It’s official: Marvell’s (s MRVL) ARM-based (s armh) processors will power the next generation of Google (s GOOG) TV devices, which are going to be unveiled at CES next week. The chip maker announced Thursday morning that its ARMADA 1500 system-on-a-chip (SoC) will be at the core of new TV sets, Blu-ray players and set-top boxes to be launched with Google’s smart TV platform next week. Marvell Senior Product Marketing Manager Edward Silva didn’t reveal any details about the actual products in a phone conversation Wednesday, but reports indicate we could see new Google TV devices from Vizio, Samsung and LG.
Silva did, however, share a few interesting technical details about the ARMADA 1500 SoC: The chip comes with a dual-core CPU clocking 1.2 GHz per core and is capable of decoding two 1080p video streams at the same time, which will enable picture-in-picture applications as well as widget overlays for Google TV. Silva said the overall experience will be “snappier” when compared to the first generation of Google TV devices, which are powered by Intel’s (s INTC) C4100 Atom processor.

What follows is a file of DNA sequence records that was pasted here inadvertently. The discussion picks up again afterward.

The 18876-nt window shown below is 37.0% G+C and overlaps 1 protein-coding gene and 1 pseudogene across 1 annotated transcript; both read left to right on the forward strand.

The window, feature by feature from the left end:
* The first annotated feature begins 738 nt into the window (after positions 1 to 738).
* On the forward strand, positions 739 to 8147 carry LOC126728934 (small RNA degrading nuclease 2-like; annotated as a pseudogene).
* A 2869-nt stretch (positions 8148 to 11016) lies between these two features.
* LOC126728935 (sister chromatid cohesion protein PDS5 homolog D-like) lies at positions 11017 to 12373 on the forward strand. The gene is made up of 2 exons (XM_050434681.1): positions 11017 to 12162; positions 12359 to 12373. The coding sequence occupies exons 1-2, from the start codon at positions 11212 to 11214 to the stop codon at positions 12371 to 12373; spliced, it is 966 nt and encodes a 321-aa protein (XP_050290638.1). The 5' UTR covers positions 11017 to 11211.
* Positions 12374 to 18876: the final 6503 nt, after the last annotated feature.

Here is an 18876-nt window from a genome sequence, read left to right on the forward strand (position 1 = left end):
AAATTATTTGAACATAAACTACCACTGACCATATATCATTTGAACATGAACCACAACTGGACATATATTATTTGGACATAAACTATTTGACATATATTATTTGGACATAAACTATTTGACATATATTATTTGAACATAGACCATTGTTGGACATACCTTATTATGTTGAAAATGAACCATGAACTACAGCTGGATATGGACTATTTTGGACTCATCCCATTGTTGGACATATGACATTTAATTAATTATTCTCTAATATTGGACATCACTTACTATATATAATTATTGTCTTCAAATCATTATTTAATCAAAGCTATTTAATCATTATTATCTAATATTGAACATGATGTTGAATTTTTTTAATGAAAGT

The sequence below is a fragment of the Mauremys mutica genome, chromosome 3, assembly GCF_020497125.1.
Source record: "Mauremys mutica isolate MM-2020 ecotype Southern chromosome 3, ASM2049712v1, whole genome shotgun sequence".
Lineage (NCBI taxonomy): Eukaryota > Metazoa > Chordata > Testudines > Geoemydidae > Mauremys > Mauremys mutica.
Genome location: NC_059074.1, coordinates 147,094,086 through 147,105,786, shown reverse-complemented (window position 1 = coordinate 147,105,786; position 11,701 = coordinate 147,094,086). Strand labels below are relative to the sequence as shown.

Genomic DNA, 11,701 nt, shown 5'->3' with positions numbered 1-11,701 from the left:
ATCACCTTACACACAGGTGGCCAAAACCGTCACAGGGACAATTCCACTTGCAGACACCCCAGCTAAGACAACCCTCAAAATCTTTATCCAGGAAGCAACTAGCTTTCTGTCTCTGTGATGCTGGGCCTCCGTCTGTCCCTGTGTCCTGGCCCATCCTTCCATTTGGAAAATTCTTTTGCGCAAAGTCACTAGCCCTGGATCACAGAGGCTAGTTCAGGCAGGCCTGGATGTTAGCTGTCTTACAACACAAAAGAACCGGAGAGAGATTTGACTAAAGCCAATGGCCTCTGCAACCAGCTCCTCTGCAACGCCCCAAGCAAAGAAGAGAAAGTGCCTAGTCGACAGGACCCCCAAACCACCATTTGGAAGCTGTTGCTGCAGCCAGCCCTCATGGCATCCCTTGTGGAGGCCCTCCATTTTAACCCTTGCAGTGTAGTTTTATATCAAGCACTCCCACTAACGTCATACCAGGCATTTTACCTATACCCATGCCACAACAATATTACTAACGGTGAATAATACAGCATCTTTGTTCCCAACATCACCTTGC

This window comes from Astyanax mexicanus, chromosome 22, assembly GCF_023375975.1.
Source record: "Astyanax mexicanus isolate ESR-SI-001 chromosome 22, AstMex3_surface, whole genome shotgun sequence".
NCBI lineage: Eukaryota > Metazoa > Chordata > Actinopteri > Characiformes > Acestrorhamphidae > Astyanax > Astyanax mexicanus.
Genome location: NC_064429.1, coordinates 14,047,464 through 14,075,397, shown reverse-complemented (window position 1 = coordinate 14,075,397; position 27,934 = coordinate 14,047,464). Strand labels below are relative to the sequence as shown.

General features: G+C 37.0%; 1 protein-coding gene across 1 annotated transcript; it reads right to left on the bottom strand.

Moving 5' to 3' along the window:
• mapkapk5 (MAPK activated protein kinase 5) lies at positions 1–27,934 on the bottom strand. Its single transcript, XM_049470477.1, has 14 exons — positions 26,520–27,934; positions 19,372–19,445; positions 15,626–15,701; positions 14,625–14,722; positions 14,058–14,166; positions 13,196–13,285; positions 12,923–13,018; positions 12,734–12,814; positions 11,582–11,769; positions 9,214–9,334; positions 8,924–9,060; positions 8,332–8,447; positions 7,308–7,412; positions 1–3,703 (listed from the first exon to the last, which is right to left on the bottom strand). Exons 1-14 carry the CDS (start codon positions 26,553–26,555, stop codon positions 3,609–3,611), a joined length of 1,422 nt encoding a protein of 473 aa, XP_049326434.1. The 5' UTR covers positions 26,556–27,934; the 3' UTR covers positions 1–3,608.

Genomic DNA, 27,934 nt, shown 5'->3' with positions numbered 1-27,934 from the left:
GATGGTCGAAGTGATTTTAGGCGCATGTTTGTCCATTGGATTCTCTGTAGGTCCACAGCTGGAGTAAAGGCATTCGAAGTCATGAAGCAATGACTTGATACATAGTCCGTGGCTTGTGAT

Other improvements will include better power management, which should cut energy requirements compared to current Google TV set-top boxes, and support more video codecs. Also worth noting is that the new generation of Google TVs will be able to natively decode VP8, which is at the core of Google’s open source WebM video format. The addition of VP8 to Google TV could help the format gain much-needed traction, and possibly convince Google itself to stream the WebM versions of its YouTube videos to Google TV devices.
Finally, the biggest selling point for consumers: ARM-based Google TV devices will be considerably cheaper than their Intel predecessors. Logitech’s (s logi) Revue Google TV set-top box initially sold for $250 — or rather, it didn’t sell, leading to huge losses for the CE maker. Sales only started to pick up when the company finally reduced the price to $99.
Google TV’s move towards an ARM-based architecture had been rumored for more than a year, and Intel itself officially threw in the towel and exited the Smart TV space in October, shuttering its Digital Home group to concentrate on tablets instead.
Silva told me that he views the move towards ARM-powered Android devices as “part of the disruption” that’s about to mix up the TV space. He likened this disruption to similar trends in the mobile space, which has long been dominated by ARM-based chips, and added that the makers as well as the big distributors of pay TV set-top boxes are next to wake up to this trend. The first wave of ARM-based Google TVs will be followed by Marvell-powered Android set-top boxes later this year, he explained.